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Shariah Finance

DIFC Shariah Debt Two-Month Rally 'Gone Too Far' in Dubai

Owner of assets in the Dubai International Financial Centre, DIFC Investments is in debt, and Islamic bonds aren’t helping matters.

August 12, 2010
Dubai, United Arab Emirates

The two-month rally in DIFC Investments LLC’s Islamic bonds is ending on concern the Dubai state-controlled developer will struggle to meet payments on more than $3 billion of debt.

The notes that comply with Shariah law dropped for a third day yesterday to 79.15 cents on the dollar after surging almost 10 percent since the end of May, according to data compiled by Bloomberg. The securities need to fall at least 4 percent to 76 cents or below before they are attractive to buy, according to Zafar Nazim, a JPMorgan Chase & Co. analyst in London.

DIFC Investments, the owner of assets in the Dubai International Financial Centre, a tax-free zone, had its credit rating cut one level by Moody’s Investors Service on July 8 and its outlook reduced to negative this week by Standard & Poor’s, which cited about $3.1 billion of debt and “uncertainties” over the company’s plans to sell $1 billion of assets.


HSBC Hiring Heavily

HSBC has sounded the alert for new employees across all business lines. It's looking to add 1,000 workers to support its Islamic banking unit and wants to add 500 private bankers in Asia, Latin America, and the Middle East.

August 2, 2010

Having reported positive earnings results for the first half of the year, HSBC has also announced that it's bulking up its headcount across many of its business lines.

The bank is planning to add 1,000 staff members in its Personal Financial Services unit to support its growing Islamic banking unit, Amanah, and aiming to add 500 private bankers in the emerging markets of Asia, Latin America and the Middle East. It is also recruiting for 500 staff in Brazil and Mexico.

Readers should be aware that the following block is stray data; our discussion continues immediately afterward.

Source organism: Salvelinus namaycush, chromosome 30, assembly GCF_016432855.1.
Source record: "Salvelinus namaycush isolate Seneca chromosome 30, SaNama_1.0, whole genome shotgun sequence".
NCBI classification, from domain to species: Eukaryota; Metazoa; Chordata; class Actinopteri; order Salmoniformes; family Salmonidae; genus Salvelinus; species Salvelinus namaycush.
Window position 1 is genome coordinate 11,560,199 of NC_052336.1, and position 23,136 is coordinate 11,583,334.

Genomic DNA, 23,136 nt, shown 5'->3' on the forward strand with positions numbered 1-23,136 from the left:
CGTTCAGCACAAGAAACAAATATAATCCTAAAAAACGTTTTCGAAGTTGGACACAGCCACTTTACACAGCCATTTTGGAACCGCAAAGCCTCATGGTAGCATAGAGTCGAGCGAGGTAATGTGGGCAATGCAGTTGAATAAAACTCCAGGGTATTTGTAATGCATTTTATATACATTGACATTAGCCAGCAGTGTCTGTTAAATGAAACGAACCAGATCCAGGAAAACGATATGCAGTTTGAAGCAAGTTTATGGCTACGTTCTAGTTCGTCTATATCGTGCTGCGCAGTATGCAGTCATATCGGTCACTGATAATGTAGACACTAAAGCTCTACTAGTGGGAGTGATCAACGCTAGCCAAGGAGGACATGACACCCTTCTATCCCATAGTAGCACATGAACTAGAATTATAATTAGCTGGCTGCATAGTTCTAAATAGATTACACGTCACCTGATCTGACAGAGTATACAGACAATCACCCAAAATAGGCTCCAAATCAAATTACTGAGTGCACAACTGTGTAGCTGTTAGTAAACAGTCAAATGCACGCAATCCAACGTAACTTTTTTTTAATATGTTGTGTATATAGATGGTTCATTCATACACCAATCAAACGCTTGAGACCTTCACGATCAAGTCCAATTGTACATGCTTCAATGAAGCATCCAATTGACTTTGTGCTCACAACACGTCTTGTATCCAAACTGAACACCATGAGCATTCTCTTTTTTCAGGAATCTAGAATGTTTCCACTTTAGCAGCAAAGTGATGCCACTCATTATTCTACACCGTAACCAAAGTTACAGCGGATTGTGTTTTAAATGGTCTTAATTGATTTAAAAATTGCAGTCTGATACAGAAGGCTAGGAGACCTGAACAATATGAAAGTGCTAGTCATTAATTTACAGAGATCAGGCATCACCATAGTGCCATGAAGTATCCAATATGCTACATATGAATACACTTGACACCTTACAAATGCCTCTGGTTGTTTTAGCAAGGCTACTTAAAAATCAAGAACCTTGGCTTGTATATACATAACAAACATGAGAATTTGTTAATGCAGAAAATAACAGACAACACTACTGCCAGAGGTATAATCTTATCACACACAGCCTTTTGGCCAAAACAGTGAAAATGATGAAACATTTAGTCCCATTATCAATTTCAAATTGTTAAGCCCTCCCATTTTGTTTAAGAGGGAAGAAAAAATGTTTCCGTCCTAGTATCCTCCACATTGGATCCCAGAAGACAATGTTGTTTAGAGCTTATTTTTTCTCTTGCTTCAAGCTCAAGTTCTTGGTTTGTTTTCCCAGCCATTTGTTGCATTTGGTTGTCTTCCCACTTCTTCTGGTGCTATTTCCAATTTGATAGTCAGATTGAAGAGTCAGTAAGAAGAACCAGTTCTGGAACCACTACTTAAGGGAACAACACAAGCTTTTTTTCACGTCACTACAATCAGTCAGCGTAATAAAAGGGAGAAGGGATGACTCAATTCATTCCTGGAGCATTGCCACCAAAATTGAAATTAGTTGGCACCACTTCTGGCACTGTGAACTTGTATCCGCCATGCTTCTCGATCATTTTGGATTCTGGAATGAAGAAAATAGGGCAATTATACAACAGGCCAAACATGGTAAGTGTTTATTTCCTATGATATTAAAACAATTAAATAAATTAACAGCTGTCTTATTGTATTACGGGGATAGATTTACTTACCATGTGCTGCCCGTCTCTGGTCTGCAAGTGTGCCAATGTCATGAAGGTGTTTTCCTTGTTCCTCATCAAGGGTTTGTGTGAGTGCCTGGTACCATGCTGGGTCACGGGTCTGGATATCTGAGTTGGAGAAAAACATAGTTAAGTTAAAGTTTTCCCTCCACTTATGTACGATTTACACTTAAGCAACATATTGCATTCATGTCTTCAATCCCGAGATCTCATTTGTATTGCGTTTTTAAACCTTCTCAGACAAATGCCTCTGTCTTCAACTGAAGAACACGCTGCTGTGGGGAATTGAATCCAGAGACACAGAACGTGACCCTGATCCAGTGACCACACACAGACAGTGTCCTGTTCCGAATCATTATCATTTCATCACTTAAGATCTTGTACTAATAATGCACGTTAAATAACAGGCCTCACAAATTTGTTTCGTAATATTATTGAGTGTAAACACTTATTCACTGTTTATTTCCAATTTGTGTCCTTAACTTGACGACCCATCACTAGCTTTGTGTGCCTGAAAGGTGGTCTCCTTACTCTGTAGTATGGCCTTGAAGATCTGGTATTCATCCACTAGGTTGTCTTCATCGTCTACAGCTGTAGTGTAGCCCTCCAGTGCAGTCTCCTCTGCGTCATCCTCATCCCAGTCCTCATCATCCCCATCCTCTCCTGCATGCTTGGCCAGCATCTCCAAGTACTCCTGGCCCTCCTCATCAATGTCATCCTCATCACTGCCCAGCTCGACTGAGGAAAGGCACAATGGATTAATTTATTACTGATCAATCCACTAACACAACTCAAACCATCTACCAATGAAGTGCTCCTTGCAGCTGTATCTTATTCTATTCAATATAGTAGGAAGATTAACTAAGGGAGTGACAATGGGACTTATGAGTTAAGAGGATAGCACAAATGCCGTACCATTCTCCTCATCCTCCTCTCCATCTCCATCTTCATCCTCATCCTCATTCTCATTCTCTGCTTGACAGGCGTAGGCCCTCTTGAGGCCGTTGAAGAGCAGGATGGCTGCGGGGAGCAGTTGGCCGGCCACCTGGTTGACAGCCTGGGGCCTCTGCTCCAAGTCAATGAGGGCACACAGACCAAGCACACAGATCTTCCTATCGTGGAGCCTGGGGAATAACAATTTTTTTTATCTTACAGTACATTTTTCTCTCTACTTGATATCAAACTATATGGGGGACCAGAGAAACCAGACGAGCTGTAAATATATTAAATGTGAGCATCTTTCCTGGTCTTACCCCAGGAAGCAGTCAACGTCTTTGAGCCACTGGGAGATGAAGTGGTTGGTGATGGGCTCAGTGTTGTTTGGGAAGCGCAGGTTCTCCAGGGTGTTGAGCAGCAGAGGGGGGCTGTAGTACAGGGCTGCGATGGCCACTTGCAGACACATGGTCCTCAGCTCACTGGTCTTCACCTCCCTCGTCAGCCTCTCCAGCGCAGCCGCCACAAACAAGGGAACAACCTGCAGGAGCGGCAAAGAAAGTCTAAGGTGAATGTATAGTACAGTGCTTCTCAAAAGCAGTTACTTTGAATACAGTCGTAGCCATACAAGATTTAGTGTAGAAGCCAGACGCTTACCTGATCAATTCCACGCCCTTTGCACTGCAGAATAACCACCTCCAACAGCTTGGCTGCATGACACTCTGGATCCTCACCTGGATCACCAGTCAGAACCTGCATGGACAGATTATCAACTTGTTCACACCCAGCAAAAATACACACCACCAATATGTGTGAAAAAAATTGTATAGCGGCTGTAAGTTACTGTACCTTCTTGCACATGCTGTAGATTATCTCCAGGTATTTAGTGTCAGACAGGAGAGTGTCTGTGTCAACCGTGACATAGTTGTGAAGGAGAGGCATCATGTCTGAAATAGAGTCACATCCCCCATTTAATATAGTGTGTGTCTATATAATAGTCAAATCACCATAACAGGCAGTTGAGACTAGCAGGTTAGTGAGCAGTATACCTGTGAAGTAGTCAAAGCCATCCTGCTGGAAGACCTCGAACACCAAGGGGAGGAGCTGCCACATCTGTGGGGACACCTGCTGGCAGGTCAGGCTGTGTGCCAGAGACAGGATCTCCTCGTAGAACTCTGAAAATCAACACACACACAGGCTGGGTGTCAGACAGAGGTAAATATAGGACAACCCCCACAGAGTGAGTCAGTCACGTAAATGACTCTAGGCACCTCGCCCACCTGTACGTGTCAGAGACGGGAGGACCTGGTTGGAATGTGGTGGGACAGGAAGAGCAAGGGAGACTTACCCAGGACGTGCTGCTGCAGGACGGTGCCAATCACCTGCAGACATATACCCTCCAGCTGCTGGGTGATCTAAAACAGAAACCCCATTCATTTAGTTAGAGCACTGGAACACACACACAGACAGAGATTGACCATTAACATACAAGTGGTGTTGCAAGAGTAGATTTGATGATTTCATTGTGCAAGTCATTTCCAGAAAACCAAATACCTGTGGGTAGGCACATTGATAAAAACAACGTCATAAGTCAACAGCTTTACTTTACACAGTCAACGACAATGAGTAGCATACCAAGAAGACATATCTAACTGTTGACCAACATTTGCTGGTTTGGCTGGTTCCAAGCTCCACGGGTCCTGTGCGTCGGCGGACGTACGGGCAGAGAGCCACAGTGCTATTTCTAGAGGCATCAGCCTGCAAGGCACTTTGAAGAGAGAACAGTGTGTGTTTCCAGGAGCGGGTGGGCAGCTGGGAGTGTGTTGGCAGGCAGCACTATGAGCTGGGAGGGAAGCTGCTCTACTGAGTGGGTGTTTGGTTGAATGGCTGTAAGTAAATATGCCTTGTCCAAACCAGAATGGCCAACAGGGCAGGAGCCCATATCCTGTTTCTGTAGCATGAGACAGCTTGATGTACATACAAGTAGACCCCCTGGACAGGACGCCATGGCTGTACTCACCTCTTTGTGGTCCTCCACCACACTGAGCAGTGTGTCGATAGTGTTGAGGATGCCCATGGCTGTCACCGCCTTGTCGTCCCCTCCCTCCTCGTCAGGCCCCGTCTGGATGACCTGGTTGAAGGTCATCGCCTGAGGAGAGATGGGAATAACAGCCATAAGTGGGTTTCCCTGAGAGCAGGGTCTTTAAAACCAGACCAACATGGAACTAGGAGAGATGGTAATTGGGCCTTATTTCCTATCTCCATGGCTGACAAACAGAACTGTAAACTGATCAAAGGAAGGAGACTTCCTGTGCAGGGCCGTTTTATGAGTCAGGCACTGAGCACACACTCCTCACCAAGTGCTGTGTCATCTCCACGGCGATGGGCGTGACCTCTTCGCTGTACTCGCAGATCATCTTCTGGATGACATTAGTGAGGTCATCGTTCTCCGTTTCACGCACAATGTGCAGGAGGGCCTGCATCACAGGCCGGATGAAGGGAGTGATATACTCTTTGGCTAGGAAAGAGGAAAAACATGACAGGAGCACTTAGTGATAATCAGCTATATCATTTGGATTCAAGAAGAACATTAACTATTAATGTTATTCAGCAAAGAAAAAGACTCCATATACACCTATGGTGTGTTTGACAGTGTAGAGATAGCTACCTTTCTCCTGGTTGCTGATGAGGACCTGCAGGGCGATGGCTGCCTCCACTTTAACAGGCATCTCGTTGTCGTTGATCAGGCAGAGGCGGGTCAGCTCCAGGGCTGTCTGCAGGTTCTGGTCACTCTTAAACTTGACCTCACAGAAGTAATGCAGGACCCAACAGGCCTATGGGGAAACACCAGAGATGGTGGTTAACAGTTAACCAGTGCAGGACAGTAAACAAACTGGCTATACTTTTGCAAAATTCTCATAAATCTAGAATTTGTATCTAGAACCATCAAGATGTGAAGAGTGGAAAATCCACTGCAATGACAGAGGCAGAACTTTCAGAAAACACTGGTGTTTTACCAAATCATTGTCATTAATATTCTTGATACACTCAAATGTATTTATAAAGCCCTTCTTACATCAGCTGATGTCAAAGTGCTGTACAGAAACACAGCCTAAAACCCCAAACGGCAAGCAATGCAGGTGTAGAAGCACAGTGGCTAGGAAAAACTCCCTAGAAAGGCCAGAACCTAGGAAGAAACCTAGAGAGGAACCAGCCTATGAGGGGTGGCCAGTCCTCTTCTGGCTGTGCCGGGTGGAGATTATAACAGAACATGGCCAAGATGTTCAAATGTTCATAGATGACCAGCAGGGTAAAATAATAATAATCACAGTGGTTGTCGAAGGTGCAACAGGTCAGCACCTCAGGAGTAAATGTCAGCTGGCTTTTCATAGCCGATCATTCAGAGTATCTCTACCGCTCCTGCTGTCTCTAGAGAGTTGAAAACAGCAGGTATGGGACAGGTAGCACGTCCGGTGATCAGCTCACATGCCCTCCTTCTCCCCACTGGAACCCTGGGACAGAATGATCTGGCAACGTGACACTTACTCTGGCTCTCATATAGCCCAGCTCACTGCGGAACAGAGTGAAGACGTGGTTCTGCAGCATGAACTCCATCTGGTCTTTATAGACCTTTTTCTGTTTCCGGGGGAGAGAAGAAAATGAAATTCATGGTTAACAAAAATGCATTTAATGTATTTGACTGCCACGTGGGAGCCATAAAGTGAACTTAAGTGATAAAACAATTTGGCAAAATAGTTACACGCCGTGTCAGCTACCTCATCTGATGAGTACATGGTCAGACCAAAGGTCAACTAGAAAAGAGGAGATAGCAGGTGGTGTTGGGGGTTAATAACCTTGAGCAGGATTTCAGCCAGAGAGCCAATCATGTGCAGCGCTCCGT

The heavy hiring is spurred on, in part, by the positive results the bank reported for the first half of 2010. According to The Wall Street Journal, its net profit doubled, from $3.35 billion a year ago to $6.76 billion for the period. In general, the bank remains optimistic on the outlook across all its business lines, including in investment banking where it registered a fall in profit.


Bad Debts in Middle East Hit HSBC

Despite a 40% drop in their Middle East markets, HSBC continues to expand its Islamic Banking businesses under the name of its wholly owned subsidiary, Amanah. Read this article.

The National
August 2, 2010
Dubai, United Arab Emirates

HSBC Middle East's profits dropped by almost 40 per cent in the first half of the year after the banking giant was forced to write-down US$438 million (Dh1.6 billion) of risky loans. Impairment charges for bad and doubtful debt rose by 12 per cent from $391m in the first half of last year, with analysts attributing the increase to the lender booking provisions to cover its exposure to Dubai World's debt restructuring.